The following is an abridged speech by Bolivian President Evo Morales to a meeting of the G77 and China, which brings together 130 developing countries, at the United Nations on May 7. The World People’s Conference on Climate Change and the Rights of Mother Earth was held in Cochabamba, Bolivia over April 19-22. For more information on the conference, and for the full resolutions adopted, visit PWCCC.org.
* * *
I have come here to share the conclusions of the First World People’s Conference on Climate Change and the Rights of Mother Earth. I convened this conference because at the Copenhagen UN climate summit in December, the voice of the world’s peoples was not listened to, nor were established procedures respected by all states.
The conference attracted 35,352 participants, including representatives of social movements from 140 countries.
The “People’s Accord” adopted by the conference is a summary of the conclusions of the conference’s 17 working groups.
Bolivia formally presented these conclusions on April 26 to the negotiations taking place under the United Nations Framework Convention on Climate Change.
Bolivia convened this conference because the so-called developed countries did not comply with obligations to establish substantial commitments to cut greenhouse gas emissions at Copenhagen.
If these countries had respected the Kyoto Protocol and had agreed to substantially cut emissions within their borders, the Cochabamba conference would not have been necessary.
I am convinced that the only way to guarantee a positive result at the UN climate summit in Cancun, Mexico in November is through the broad participation of the world and the ironclad unity of the countries of the G77 and China.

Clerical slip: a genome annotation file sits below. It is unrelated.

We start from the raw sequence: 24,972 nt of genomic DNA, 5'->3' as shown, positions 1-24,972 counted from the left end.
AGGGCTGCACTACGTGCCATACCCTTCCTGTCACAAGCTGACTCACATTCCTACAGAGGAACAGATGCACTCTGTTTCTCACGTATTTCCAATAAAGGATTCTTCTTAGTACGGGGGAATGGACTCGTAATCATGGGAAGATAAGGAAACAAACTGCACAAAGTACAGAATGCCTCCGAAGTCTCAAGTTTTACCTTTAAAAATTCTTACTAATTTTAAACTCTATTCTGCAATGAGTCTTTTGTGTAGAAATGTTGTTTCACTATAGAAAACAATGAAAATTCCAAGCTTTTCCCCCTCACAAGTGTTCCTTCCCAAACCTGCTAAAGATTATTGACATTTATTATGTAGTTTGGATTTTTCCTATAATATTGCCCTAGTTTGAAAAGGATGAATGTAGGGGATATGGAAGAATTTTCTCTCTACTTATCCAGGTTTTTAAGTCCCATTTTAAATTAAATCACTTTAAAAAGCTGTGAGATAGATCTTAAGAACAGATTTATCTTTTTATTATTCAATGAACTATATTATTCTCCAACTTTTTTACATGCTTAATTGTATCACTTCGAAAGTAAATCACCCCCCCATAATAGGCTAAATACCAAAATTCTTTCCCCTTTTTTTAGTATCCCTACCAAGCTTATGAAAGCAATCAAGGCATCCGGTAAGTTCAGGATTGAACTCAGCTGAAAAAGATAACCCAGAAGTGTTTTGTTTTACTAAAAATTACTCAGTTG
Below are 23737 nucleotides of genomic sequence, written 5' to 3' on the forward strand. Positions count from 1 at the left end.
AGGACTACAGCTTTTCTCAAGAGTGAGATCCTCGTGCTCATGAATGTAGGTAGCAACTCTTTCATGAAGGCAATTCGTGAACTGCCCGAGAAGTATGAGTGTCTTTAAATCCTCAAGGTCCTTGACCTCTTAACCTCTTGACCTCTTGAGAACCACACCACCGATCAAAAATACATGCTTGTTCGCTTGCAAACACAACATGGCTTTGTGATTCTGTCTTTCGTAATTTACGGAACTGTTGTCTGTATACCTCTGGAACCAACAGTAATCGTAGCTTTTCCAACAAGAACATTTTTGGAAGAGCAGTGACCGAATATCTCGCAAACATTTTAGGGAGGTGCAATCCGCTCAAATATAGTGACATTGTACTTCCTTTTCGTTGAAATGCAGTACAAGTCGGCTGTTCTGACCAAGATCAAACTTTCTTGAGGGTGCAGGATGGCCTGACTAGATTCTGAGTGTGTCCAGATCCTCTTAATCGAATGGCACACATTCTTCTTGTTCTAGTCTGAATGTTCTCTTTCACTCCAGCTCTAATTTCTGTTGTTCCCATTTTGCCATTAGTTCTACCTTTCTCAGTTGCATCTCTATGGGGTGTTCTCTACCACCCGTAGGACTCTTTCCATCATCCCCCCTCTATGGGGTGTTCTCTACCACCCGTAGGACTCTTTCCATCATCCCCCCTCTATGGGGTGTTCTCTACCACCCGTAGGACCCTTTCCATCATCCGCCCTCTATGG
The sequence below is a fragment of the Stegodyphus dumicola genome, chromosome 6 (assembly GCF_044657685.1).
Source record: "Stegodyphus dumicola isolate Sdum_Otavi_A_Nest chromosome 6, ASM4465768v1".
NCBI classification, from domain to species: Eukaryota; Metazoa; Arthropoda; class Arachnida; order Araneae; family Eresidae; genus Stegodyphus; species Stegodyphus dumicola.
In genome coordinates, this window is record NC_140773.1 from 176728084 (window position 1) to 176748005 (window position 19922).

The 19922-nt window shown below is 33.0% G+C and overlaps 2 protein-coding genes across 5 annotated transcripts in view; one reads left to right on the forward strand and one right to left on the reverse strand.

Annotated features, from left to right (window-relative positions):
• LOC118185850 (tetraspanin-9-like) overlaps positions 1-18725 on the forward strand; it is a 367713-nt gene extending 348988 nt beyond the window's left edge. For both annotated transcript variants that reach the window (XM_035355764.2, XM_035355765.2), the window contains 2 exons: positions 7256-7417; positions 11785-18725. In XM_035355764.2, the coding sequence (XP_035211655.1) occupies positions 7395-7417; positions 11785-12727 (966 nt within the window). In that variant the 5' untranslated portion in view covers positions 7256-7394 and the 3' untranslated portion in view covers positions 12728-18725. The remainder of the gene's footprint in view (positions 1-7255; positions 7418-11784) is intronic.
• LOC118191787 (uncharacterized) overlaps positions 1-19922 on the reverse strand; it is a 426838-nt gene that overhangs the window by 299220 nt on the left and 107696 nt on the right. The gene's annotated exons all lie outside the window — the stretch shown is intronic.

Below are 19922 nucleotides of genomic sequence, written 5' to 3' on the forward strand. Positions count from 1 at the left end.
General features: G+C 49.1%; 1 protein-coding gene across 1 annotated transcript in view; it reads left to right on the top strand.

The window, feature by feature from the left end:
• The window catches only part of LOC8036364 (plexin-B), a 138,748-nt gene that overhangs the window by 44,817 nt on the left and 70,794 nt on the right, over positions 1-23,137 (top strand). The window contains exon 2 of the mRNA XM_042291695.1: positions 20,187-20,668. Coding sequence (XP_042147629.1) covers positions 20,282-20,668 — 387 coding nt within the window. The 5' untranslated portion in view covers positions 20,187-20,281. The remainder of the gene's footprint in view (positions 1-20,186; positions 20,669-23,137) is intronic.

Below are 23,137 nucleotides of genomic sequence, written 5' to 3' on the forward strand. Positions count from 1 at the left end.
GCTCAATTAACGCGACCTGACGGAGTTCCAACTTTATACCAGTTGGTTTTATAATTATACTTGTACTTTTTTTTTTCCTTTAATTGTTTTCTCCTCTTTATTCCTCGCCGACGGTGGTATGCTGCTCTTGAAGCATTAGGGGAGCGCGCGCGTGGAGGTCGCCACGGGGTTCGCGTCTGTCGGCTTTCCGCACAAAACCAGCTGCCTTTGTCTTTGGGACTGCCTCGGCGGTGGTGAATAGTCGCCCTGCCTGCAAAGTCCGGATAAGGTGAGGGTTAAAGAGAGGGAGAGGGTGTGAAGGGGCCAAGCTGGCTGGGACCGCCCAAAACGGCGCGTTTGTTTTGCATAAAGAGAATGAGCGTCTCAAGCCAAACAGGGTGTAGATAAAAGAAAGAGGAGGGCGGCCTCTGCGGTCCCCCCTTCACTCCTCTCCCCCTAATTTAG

We are a group of 130 developing countries that are the least responsible for climate change, but the most affected by its dire impacts. We represent two-thirds of the countries comprising the United Nations, and close to 80% of the world’s population.
In our hands is the task of saving the future of humanity and planet Earth, and making the voices of our peoples heard and respected.
We all know that, within the G77 and China, there is a great diversity of political, economic and cultural positions. I know that different criteria exist within our group, but I also know that, when we agree, there is no force that can stop us.
This strength is like the unity of so many sardines before sharks.
I would like to begin by highlighting the points of convergence between the G77 and China and the Cochabamba conference.
The first is the need for developed countries to make substantial commitments to domestic greenhouse gas emissions reductions under the framework of the Kyoto Protocol.
The Cochabamba conference demanded developed countries reduce their domestic greenhouse gas emissions by 50% based on 1990 levels for the second commitment period of the Kyoto Protocol (2012-2016).
Current offers for cutting greenhouse gases in developed countries would at best only amount to a cut of 2% based on 1990 levels.
The Cochabamba conference did not support replacing Kyoto with voluntary reduction commitments not directed toward global goals, and in which no distinction is made between what the different countries must do.
The second point of convergence is the need for the reduction commitments made by developed countries to be as deep possible to seek to stabilise the increase in temperature to within a 1-1.5°C range.